In February, Emma Bailey, who lives in Annapolis, went to Quiet Waters Park to photograph a family and their 12-year-old Australian shepherd who was seriously ill after being diagnosed with a “rare and aggressive cancer,” she said.
“It felt really important to do,” recalled Bailey, 25, who had put down her own dog the day before. “It was kind of therapeutic, in a way.”
The photo session was coordinated through the Tilly Project, founded in 2021 by Lauren Kennedy to match pet owners across the globe with photographers willing to document their furry friends’ final days, sometimes free of charge, via the website’s searchable “Find a Photographer” feature. Kennedy, who lives in Maine, named the endeavor after one of her own pets — an orange cat she adopted as a kitten — that died suddenly and unexpectedly.
Now, in Anne Arundel County, there are a handful of professional and amateur photographers carrying out the Tilly Project’s mission to preemptively aid in the grief process.
The initiative struck a chord with Bailey, when she stumbled upon the concept on Pinterest.
“It’s not something that I ever would have thought of myself,” she said.
Bailey was gifted her first camera as a teenager and now runs two businesses: Emma Matheu Photography, for nature-oriented fine art photos, and Pretty Poppy Pet Photography, to photograph people’s pets and those up for adoption at animal shelters.
Alba Butler, a Glen Burnie-based photographer who grew up in Spain, first learned of the Tilly Project last year. Through her eponymous business venture, Alba Maria Photography, she had already begun offering free “rainbow bridge” photo sessions for pets nearing the ends of their lives.
“I want a calm environment for them, a relaxing session,” Butler, 27, said. It’s her goal to “capture their little expressions or their quirks.”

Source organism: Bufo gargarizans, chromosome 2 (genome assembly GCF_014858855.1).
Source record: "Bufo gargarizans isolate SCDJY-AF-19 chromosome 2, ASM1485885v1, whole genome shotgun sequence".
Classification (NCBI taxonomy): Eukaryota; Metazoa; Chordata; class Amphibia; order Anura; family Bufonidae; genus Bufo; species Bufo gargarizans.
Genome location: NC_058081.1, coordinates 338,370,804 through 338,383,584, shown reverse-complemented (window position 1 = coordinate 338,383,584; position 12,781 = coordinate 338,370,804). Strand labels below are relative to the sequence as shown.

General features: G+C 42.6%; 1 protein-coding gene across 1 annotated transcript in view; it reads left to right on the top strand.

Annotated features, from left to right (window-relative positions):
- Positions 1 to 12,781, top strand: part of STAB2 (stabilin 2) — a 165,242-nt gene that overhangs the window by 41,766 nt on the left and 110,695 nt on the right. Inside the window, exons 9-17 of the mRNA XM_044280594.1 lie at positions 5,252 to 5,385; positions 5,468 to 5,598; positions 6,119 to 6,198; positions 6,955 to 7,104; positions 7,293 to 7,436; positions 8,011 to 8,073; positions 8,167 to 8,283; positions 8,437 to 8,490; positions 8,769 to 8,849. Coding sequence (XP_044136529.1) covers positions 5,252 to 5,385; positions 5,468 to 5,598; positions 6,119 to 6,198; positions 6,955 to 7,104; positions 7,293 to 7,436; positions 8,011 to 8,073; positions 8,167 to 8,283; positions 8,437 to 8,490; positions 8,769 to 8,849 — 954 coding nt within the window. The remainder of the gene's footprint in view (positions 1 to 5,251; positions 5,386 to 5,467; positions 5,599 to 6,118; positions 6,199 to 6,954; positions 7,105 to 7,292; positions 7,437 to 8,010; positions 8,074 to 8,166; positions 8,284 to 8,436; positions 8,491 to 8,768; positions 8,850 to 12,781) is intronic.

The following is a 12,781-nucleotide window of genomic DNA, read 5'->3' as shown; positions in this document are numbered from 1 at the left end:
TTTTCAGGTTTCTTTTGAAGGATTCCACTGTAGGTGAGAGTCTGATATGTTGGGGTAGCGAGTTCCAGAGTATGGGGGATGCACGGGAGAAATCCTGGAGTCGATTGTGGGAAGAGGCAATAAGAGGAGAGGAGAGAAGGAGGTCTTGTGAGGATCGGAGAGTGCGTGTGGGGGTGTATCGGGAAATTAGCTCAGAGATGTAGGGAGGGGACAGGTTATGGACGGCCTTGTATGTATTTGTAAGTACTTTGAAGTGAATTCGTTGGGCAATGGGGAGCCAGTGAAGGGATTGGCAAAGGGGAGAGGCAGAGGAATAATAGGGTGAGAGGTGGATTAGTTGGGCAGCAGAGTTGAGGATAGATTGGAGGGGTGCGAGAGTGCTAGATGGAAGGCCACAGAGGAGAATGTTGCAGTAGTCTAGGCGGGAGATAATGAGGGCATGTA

She’s conducted a handful of sessions through the Tilly Project since signing up last year and sees each as a way to give back to people in her community. When it comes to clients’ emotions, “nobody’s really holding it in,” she said.
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Sessions can also be lighthearted and “outgoing,” according to Jonathan Bruce, who began trying his hand at photography in the fall of 2021 and shares his work via the Instagram account @thebrokenlenz. Bruce, who lives in Annapolis and grew up in Edgewater, has used photography as a creative outlet — and as a way to enhance his “passion of hanging out with dogs,” he said.
“Every dog has a different personality,” Bruce, 30, said.
Since his first Tilly Project session in August of last year, he’s photographed six more families and counting, only charging for the time it takes to edit their photos. He’s willing to travel to Baltimore, D.C., and parts of Virginia to offer his skills to pet owners.
“They are getting a memory,” he said.
The idea of a photo shoot so close to a pet’s death might feel intimidating — but it’s an opportunity that photographers say pet owners shouldn’t let pass them by.
“Even if you’re crying in these pictures,” Bailey said, “I know you are going to want them.”
Find a photographer: thetillyproject.org/find-a-photographer